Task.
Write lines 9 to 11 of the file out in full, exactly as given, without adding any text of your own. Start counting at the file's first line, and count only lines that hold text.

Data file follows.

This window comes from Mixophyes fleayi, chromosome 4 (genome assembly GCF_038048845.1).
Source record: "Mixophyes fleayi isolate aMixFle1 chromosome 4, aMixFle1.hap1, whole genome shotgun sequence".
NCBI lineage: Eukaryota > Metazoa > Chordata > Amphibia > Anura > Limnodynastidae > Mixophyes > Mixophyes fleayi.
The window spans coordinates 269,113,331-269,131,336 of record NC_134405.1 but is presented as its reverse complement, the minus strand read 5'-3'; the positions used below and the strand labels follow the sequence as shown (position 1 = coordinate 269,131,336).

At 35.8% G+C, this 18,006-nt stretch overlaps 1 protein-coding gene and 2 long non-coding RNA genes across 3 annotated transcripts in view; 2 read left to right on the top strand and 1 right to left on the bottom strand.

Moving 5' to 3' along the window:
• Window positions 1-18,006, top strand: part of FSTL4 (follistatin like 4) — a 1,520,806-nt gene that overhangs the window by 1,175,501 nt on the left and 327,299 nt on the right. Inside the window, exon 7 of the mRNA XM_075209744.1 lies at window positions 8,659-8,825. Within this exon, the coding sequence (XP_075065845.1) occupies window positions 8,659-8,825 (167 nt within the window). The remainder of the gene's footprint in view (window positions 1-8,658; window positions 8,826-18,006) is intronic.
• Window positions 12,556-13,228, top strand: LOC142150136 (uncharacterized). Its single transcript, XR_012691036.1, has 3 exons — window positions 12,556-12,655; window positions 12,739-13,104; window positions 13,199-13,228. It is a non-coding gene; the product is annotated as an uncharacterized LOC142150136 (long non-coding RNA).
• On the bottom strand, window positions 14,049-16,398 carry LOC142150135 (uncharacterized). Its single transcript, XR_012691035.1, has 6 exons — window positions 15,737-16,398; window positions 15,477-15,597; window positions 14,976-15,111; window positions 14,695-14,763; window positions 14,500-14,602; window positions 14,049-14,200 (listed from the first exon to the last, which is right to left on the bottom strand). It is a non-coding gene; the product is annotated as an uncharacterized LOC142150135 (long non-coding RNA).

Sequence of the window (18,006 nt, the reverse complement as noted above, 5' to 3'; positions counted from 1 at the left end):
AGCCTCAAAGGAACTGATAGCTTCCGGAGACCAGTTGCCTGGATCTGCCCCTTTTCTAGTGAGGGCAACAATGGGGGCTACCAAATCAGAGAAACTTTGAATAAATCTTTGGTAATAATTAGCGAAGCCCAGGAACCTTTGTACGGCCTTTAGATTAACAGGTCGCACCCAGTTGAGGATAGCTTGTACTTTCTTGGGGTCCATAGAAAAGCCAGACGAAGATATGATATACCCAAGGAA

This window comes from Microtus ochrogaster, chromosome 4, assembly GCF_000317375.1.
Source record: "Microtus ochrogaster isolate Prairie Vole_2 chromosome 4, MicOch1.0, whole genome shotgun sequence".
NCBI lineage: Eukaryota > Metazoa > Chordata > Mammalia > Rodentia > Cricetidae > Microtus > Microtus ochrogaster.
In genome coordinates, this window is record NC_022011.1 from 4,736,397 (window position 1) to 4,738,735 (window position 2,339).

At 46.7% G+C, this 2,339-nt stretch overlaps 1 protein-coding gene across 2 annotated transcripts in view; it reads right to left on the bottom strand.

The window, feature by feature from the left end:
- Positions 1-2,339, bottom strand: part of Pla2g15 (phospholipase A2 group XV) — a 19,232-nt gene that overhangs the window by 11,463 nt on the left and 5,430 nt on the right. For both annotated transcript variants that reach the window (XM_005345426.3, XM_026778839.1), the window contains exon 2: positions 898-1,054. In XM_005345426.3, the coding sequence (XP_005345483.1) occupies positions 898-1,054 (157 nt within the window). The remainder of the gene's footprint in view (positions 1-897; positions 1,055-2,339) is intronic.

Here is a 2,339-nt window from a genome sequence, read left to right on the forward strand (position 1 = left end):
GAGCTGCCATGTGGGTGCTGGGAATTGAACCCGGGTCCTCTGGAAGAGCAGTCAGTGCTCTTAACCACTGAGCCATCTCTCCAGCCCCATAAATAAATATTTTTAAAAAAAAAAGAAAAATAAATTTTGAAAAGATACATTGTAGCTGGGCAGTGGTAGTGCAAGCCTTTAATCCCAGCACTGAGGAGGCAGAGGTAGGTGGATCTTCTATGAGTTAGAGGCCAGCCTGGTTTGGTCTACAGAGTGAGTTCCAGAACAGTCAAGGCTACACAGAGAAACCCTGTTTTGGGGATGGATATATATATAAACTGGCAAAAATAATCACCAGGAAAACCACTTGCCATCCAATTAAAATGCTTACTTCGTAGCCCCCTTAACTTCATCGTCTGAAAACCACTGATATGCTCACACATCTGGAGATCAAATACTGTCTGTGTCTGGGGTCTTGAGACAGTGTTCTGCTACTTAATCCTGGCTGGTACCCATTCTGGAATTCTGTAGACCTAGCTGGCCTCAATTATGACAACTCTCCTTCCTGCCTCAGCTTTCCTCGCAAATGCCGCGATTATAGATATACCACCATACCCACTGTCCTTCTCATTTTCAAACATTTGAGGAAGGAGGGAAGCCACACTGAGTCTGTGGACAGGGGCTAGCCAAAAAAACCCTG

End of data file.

• On the bottom strand, window positions 14,049-16,398 carry LOC142150135 (uncharacterized). Its single transcript, XR_012691035.1, has 6 exons — window positions 15,737-16,398; window positions 15,477-15,597; window positions 14,976-15,111; window positions 14,695-14,763; window positions 14,500-14,602; window positions 14,049-14,200 (listed from the first exon to the last, which is right to left on the bottom strand). It is a non-coding gene; the product is annotated as an uncharacterized LOC142150135 (long non-coding RNA).

Sequence of the window (18,006 nt, the reverse complement as noted above, 5' to 3'; positions counted from 1 at the left end):
AGCCTCAAAGGAACTGATAGCTTCCGGAGACCAGTTGCCTGGATCTGCCCCTTTTCTAGTGAGGGCAACAATGGGGGCTACCAAATCAGAGAAACTTTGAATAAATCTTTGGTAATAATTAGCGAAGCCCAGGAACCTTTGTACGGCCTTTAGATTAACAGGTCGCACCCAGTTGAGGATAGCTTGTACTTTCTTGGGGTCCATAGAAAAGCCAGACGAAGATATGATATACCCAAGGAA